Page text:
Friday, November 10, 2017


For the past decade or so I have been thinking about how I might turn this experience into action. There has always been something keeping me from being able to give more of myself to anything other than my family. Between sports and other extracurricular activities my evenings have been pretty busy. Throw in prison visits and other weekend commitments and that left me no time for anything else.

Then, five years ago, our surprise baby made her debut. It was the middle of October of 2012 and she was the cutest little thing! Everyone loved her right away. And even though she was unexpected she was not unwanted, she completed our family. So, big brother (who was still only two years old himself) was thrilled with the addition and life was pretty good. Then, five weeks later, our world changed when he was diagnosed with Type 1 Diabetes. It was the worst time of my life. Even worse than when my husband lost his freedom. This diagnosis sucked the joy out of me and I was suddenly drowning. The overwhelming feeling stayed with me for about two years. I was living moment by moment, one finger prick at a time... it was horrifying! Few people could understand how devastated I was and they were the ones who helped me as I found my way out. During this time, I operated in auto-pilot; taking kids to school events, working, visiting my husband, caring for my children, living- repeat. 

I have finally fully recovered from being absent from my own life. I have awakened from my coma, so to speak. So, now what? Well... I started writing this blog and suddenly I felt lighter, more awake. I started sharing my experiences with whoever would listen and that felt good. I even went as far as telling a mother in my class about my journey. Her significant other had just been sent to state prison from the county jail and she had no idea how to find out where he was. I took a deep breath and showed her the website on the computer. Then I answered her questions (how do I know so much about this, etc?) It was as though I had transformed into some sort of mystical creature right in front of her eyes. That's when I knew that I needed to do something. Keeping my experiences to myself was helping no one.

This past August, a couple of days after my daughter's wedding, I was offered a position working outside of the classroom and I accepted. I have been the Community School Resource Teacher this year and I couldn't love it anymore than I do! As soon as I started my new position, I learned about one of the goals we needed to address as a school and it had to do with "meeting the social-emotional needs of our students." Of course, my mind started to wander towards children of incarceration because my school is located on the very street where my husband was arrested and I know that many of our kids deal with incarceration. I let my thoughts marinate for a couple of months and finally, a week or so ago, I started sharing an idea with a couple of my colleagues.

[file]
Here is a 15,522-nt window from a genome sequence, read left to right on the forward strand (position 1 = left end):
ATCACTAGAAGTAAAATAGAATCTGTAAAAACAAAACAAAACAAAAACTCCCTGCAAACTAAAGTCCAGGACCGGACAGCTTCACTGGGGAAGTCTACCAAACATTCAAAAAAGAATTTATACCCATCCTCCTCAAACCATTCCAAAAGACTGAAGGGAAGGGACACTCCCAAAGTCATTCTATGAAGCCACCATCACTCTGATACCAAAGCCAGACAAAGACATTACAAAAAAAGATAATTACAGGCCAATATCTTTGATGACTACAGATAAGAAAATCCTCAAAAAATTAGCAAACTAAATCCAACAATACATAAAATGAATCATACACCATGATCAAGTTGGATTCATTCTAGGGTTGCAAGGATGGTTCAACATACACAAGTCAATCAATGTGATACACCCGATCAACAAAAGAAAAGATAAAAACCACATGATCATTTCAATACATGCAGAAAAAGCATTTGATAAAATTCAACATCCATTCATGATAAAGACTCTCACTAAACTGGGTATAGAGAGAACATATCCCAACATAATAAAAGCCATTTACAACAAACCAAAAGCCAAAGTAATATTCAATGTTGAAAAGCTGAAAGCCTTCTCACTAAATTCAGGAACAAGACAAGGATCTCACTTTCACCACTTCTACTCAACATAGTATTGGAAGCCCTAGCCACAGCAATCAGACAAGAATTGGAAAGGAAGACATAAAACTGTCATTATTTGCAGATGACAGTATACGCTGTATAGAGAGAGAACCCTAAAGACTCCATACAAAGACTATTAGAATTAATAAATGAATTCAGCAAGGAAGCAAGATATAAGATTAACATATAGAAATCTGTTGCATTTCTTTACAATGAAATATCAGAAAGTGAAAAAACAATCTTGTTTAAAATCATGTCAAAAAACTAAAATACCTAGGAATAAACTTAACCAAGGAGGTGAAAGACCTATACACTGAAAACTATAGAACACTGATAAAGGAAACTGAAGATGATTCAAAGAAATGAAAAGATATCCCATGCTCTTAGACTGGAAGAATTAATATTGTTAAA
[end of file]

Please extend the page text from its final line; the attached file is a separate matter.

"Wouldn't it be awesome if we could run a group for kids affected by incarceration?" That was my pitch, the idea would be to gather these children and help them write letters to their loved ones. We would supply paper, envelopes, stamps and a return address. Also, a safe place where they could share their feelings and know that they are not alone in this. Everyone thought it was a good idea, including my Principal, who has been a strong supporter from the moment she heard it. One of the Social Workers has given me incredible encouragement and support in turning this idea into a project. So far, everyone who I have approached in support of the development of this program has agreed to help.

So, now we needed a name for our program. I immediately thought about my husband who had long ago told me about a community group he dreamed of forming one day. He wanted to call it LINKS (Linking Ideas Nurtures Kids' Success) and though his concept was a little different than mine, the goal was the same; to uplift our kids! He has written many poems, program designs, songs, etc. surrounding the theme, it's his passion. When he called me that weekend, I told him all about the project and that I would like to use the acronym he created and he loved it! We were ready to roll. I got to work on a brochure and permission slips, the next step will be to recruit students for our group. Though  we haven't event sent letters yet, we already have two members; one young man whose both parents are incarcerated and a young lady who is grieving the loss of her dear grandmother then her dad went to jail, all within a month. They will start to see us even before the group is formed, they need us and each-other now.

My heart is so full because I see how I can finally turn my pain into something positive. I only wish there had been programs available for my kids and our family that would have helped us cope with the sadness and other feelings that come with incarceration. I'm thankful, however, that I've had the opportunities that have brought me to this place in time. With this project I hope to be laying the groundwork for my husband to build upon, his plan is to work with kids to end the prison cycle. I will start to think of the last 24 years as training for the work that lays ahead. 

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